By: Lynna Kaucheck
Michigan’s history is rooted in agriculture. We proudly stamp the foods grown here with the “Made in Michigan” label. Each day Michiganders make more informed choices about the food we eat. We crave information: We want to know if the apple we’re eating was grown in Michigan, and when GMO apples enter the market soon, we’ll want that information, too. But action by the U.S. Senate could endanger Michigan’s ability to require labeling of genetically engineered foods (GMOs).
In July, the U.S. House of Representatives passed the Safe and Accurate Food Labeling Act (H.R. 1599). The legislation is also known as the Denying Americans the Right to Know (DARK) Act by proponents of transparent food labeling. The DARK Act would prohibit states from passing laws to require labels for GMOs, void existing state labeling laws, and put in place a toothless voluntary labeling system.
Industry groups like the Grocery Manufacturers Association and corporations like Monsanto, Pepsi and Michigan’s own Dow Chemical and Kellogg are working to keep secret information about how the food we eat is produced, despite polls that consistently show that more than 90 percent of Americans want GMOs labeled.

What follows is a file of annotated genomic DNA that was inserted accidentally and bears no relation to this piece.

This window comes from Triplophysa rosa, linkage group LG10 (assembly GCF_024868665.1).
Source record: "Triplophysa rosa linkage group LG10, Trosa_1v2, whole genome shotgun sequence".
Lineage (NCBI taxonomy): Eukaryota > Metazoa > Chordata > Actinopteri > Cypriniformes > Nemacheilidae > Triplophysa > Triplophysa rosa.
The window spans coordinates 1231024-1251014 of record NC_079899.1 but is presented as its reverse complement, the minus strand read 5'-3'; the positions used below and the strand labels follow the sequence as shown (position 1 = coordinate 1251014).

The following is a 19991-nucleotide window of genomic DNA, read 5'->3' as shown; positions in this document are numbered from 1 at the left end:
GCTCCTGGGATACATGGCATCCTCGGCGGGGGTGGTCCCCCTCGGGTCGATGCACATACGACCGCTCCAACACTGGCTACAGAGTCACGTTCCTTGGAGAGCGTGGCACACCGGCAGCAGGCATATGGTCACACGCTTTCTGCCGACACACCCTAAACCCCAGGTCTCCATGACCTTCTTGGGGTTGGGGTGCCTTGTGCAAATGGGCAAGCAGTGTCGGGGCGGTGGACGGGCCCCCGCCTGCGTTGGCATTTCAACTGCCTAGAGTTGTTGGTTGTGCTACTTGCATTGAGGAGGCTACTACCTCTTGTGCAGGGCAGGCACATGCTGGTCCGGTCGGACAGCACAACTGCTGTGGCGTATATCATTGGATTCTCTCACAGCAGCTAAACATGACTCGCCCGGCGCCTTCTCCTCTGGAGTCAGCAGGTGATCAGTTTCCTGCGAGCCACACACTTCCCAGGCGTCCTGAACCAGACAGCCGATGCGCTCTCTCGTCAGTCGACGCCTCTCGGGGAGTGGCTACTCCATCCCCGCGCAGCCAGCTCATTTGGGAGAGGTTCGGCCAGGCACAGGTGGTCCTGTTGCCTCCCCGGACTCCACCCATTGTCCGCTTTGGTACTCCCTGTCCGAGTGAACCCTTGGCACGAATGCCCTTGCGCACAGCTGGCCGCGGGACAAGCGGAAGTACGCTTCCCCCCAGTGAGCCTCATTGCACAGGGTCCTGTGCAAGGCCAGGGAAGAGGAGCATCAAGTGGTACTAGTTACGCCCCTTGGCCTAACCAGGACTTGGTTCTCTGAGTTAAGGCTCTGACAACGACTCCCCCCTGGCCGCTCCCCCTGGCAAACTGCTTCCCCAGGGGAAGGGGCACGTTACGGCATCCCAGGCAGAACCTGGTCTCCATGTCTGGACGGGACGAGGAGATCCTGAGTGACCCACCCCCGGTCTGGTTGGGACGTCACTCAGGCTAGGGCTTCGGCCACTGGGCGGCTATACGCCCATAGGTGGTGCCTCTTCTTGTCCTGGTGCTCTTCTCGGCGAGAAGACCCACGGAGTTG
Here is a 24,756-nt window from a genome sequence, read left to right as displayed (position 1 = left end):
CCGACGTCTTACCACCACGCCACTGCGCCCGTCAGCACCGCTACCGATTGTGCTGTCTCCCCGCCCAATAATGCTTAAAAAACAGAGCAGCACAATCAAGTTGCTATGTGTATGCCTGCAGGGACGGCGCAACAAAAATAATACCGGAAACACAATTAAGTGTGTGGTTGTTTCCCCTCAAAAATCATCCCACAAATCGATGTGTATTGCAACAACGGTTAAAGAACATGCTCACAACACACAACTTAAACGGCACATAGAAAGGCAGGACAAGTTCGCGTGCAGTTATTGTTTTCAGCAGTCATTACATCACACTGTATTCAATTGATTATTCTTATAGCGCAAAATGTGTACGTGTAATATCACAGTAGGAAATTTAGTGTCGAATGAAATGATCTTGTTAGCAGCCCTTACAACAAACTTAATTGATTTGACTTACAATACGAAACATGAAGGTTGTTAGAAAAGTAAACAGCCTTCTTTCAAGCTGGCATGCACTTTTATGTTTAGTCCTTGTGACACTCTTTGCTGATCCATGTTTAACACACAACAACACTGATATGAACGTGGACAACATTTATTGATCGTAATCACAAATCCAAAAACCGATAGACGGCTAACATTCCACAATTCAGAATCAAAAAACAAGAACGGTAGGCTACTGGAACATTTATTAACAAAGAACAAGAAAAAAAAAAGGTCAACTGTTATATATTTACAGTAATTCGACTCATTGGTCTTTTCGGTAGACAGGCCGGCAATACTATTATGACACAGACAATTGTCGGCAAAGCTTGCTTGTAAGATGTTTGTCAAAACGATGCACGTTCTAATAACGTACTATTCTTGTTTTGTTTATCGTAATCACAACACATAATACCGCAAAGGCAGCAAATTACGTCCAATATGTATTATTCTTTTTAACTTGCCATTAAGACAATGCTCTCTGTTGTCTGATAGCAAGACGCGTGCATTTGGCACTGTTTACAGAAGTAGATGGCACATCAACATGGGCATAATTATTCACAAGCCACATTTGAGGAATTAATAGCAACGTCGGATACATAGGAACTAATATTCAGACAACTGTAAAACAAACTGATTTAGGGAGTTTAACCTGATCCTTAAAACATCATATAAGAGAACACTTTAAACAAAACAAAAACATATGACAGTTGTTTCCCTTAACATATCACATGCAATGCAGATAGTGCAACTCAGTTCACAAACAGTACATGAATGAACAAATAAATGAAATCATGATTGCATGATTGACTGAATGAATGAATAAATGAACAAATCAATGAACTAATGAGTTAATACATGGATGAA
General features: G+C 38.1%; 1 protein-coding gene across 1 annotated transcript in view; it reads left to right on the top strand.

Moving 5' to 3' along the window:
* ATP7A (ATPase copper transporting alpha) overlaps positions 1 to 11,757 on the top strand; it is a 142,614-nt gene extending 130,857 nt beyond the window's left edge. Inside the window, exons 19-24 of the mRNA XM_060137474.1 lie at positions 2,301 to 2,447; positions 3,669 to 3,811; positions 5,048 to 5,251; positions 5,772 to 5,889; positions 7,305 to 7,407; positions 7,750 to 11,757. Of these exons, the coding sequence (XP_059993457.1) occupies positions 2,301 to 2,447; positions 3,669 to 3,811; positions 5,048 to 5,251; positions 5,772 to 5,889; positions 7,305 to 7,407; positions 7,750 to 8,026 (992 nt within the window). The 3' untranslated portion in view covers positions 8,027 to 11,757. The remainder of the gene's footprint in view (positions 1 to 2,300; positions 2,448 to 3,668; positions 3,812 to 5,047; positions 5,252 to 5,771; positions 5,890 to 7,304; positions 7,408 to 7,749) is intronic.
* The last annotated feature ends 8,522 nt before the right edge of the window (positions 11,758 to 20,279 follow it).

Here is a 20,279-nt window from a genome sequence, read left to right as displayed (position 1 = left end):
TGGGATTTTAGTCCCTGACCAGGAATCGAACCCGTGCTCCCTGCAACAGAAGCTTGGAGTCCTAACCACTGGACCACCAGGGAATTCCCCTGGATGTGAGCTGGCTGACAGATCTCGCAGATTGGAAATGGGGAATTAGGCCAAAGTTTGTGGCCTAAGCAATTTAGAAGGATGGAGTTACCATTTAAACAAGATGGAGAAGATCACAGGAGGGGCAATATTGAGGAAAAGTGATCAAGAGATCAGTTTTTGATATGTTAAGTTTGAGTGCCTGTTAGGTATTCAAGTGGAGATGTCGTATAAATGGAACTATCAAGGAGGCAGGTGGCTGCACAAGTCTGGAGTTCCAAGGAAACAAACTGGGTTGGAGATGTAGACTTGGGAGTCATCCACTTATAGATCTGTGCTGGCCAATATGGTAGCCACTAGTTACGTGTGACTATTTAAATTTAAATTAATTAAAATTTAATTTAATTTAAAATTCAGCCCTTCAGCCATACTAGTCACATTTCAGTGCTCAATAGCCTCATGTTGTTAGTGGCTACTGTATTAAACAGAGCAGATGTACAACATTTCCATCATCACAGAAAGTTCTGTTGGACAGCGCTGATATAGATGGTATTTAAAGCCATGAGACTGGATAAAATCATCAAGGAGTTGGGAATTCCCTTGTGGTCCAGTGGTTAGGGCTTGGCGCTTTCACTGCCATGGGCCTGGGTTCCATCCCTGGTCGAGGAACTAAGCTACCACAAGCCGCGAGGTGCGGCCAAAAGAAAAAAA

Our U.S. senator, Debbie Stabenow, is the ranking member of the Senate Agriculture Committee. As such, she has an opportunity to be a leader for families and farmers in Michigan and across the U.S. But in 2013, Sen. Stabenow, who has championed independent farmers, eaters and the environment, voted against an amendment to the Farm Bill that would have clarified that states have the right to label genetically engineered foods.
More recently Stabenow indicated that she is in favor of disclosing information about the food we eat, but suggested an absurd “compromise” that could bar states from requiring labeling and enable access to information about GMO foods only to the technologically savvy via a QR code.
What’s a QR code? It’s like a bar code that a shopper would have to scan with an application downloaded to a smartphone in order to be routed to a company’s website to review a list of ingredients.
Inconvenient, right? But for the thousands of people who lack access to the technology required to read the labels, like many seniors and low-income residents, a QR code system is elitist and means they won’t get basic information about the food they buy. Furthermore, a QR code system would enable companies to harvest and sell large amounts of data about shoppers who are simply trying to find out what’s in their food.
Michigan companies like Kellogg that export their goods internationally already have to comply with mandatory labeling requirements in more than 60 countries around the world. Don’t Michiganders deserve that same information?
This legislative session, Stabenow could get a proverbial second bite at the apple if the Senate takes up the DARK Act. She must not cave in to big ag interests by settling for anything less than a mandatory, on-package label that clearly states when foods contain GMO ingredients. Michiganders want to be informed about the food we eat and feed our families, and Stabenow has the power to ensure our access to that information by soundly rejecting any variation of the DARK Act.
Lynna Kaucheck is the senior Michigan organizer for Food and Water Watch.
Originally Published: Detroit News